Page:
Borderline Latin is an exploration of the influence of Latin music in styles, places and rhythms beyond its traditional borders, and of different types of cross-pollination between Latin music and other musical creatures. Each week, we will feature the works of a ‘non-Latin’ artist via song or musical style whose rhythm, themes, melodic inflections or influences have earned it the name of Borderline Latin.
Kraftwerk will always have a special place in my iPod. They were the forefathers of electronic music –no one did more for the genre since the time of Léon Theremin: these folks really made it happen for synthesizers and computers in the music scene. They wrote music about pocket calculators, about being robots, and about human beings actually being machines –a statement nobody had dared repeat since Jean de La Mettrie wrote Man a Machine in 1748.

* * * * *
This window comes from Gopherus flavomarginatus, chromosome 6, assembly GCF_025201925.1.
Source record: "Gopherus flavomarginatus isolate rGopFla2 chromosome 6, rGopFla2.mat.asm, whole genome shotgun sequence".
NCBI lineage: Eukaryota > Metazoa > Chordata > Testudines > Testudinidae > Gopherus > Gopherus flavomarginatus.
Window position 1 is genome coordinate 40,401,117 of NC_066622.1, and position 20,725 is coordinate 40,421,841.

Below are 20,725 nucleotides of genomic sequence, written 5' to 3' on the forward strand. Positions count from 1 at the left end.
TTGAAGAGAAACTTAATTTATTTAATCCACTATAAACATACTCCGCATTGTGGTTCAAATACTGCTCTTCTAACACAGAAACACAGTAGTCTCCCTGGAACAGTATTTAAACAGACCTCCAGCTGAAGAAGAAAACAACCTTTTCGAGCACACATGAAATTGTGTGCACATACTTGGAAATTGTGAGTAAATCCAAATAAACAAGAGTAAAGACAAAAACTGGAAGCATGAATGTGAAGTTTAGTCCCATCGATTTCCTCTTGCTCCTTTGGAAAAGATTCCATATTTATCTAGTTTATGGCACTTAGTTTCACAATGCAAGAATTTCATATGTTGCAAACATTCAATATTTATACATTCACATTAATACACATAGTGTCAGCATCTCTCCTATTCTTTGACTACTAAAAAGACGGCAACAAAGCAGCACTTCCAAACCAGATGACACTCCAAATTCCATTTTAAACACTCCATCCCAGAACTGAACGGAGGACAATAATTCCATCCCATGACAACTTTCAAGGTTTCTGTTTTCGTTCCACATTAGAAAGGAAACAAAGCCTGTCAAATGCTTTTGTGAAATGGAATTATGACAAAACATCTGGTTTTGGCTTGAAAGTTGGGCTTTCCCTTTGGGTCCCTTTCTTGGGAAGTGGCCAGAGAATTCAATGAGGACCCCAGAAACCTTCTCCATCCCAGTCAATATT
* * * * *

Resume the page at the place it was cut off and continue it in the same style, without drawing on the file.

But few people knew that Kraftwerk actually recorded a few of their songs in Spanish, in order to reach audiences in Spain and in Latin America – a continent they toured in 2008, opening massive concerts for Radiohead, for the delight of their scattered Lain American fans. Kraftwerk has always had a steady Latin American following, and they have influenced Hispanic electronic music just as they have influenced electronic music in the rest of the world.
The Nazis gave Germany a bad name but, to be fair, this country has always had a fascination with the Hispanic world. From Alexander von Humboldt, who toured Latin America in the 18th century, writing about its natural wonders, to Arthur Zimmerman, a German ambassador in the US who wrote a telegram to Venustiano Carranza about the possibility of Germany helping Mexico recover the territory it lost during the Mexican-American war, we have a shared history. Kraftwerk’s “Sex Object” and “The Model” are just further proof of this. Enjoy.